I found this article to be thoroughly manipulative. Nowhere do the authors mention that the reason the Kurds are so keen on removing Arabs from Kirkuk is that so many Kurds were removed in the 80's, to make room for these now-endangered Arabs (and apparently Turkmen). It's long-been obvious that elementary justice would require some reverse-ethnic-cleansing (done in a respectful manner, of course). Since we have troops there, we get involved in the ethnic cleansing action as well. That's how things go in Iraq: politics there ain't pretty. The least these writers could do is be honest about it.
Seized off the streets of Kirkuk or in joint U.S.-Iraqi raids, the men have been transferred secretly and in violation of Iraqi law to prisons in the Kurdish cities of Irbil and Sulaymaniyah, sometimes with the knowledge of U.S. forces. The detainees, including merchants, members of tribal families and soldiers, have often remained missing for months; some have been tortured, according to released prisoners and the Kirkuk police chief.
When Galaxies Collide - Left Blogs Suck Energy From Right Blogs

There was this interesting story regarding blogs that caught my attention:
The left-wing blogosphere is beginning to decidedly pull away from the right wing blogosphere in terms of traffic. This is largely a result of the open embrace of community blogging on the left and the stagnant, anti-meritorious nature of the right-wing blogosphere that pushes new, emerging voices to the margins.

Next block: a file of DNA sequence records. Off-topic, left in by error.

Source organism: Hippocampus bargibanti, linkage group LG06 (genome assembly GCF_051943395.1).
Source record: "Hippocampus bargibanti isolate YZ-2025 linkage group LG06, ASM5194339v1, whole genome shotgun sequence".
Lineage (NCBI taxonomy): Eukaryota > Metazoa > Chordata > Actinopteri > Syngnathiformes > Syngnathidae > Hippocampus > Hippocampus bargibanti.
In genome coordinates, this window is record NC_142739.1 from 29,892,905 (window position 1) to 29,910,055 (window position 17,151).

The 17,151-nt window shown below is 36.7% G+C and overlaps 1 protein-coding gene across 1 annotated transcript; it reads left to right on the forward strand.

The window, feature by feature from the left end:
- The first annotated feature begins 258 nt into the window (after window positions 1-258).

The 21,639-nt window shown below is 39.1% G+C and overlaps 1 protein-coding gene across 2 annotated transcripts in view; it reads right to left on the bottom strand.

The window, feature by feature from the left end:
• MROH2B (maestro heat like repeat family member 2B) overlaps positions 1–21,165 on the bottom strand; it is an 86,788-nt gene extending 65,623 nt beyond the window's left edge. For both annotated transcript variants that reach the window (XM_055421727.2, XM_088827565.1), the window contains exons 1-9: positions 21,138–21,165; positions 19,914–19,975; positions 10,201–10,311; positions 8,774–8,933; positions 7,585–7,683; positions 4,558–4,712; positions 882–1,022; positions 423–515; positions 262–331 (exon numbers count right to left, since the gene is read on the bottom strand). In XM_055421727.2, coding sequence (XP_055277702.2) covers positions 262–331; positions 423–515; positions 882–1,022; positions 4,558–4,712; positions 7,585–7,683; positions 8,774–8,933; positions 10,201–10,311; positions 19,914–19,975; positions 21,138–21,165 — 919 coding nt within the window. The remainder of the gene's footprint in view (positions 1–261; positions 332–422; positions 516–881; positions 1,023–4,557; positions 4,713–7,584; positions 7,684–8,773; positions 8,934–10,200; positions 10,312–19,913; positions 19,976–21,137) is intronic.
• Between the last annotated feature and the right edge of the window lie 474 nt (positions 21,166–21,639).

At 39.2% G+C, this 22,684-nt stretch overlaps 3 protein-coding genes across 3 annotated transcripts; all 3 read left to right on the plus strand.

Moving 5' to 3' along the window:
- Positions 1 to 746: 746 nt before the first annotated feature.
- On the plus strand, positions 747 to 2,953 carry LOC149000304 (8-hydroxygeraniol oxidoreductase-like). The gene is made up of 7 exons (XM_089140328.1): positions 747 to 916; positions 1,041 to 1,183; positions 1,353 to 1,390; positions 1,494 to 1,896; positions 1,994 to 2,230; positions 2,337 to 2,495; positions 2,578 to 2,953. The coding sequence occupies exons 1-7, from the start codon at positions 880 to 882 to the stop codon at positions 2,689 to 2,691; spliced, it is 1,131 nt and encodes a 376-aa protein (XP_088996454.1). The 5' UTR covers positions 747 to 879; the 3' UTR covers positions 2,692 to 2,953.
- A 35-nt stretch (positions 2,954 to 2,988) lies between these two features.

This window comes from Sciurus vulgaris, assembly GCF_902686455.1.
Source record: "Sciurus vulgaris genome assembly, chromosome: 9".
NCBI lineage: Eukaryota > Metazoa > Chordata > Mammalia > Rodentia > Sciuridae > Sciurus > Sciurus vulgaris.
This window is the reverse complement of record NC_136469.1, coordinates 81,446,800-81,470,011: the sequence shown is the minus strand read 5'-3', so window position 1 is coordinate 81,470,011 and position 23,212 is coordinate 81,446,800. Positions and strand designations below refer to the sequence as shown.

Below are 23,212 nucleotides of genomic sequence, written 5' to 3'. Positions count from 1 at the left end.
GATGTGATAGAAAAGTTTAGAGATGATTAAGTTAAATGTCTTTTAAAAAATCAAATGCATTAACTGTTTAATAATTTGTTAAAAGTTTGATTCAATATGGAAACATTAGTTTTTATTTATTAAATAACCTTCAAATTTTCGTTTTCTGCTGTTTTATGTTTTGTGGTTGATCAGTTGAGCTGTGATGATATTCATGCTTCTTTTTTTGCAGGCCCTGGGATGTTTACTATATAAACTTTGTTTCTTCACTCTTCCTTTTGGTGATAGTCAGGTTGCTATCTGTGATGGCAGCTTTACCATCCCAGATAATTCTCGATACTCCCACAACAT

...Of the twenty-four liberal blogs in the top quintile, Dailykos, TPM Café, Smirking Chimp, Metafilter, BooMan Tribune, MyDD, and Dembloggers are full-fledged community sites where members cannot only comment, but they can also post diaries / articles / polls. By comparison, there are no community sites among the top twenty-four conservative blogs. None, zip, zero, nada. This is particularly stunning when one considers the importance of the Free Republic community to the conservative netroots. While it would appear that there are hordes of Glenn Reynolds wannabe's among conservatives in the netroots, sticks out as the only success story for a community oriented blog within the conservative blogosphere. In fact, of the five most trafficked conservative blogs (over 200,000 page views per week), only one, Little Green Footballs, even allows comments, much less the ability to actually write a diary or a new article.
Apparently the community blog revolution happened, and I didn't notice much going on. Like Andrew Sullivan, I kind of liked spinning away in my tiny little cyberspace fish pond. I read and contribute to the comments at Dailykos, for example, one of the major community sites, but I hadn't paid attention to the Diaries, or RSS, and NOW!: here I am, stuck in nowhere land, with lonely conservatives for company!

Why should the liberal blogs be doing better than the conservative blogs, so suddenly? The most-useful conservative Web Site,, is still fairly passive in nature: people post links to stories they've seen in the media, and invite comment. The stories are media stories, first and foremost, not your own. In contrast, the liberal sites invite people posting links to comment first, or at least establish the context. If you don't want to link to anything, that's OK too. The latter process requires more thought, and maybe it's healthier. It certainly makes a better read for others.

So, making an effort to catch up with the revolution gone by, I'm investigating this RSS feed stuff, and I've signed up with Bloglines.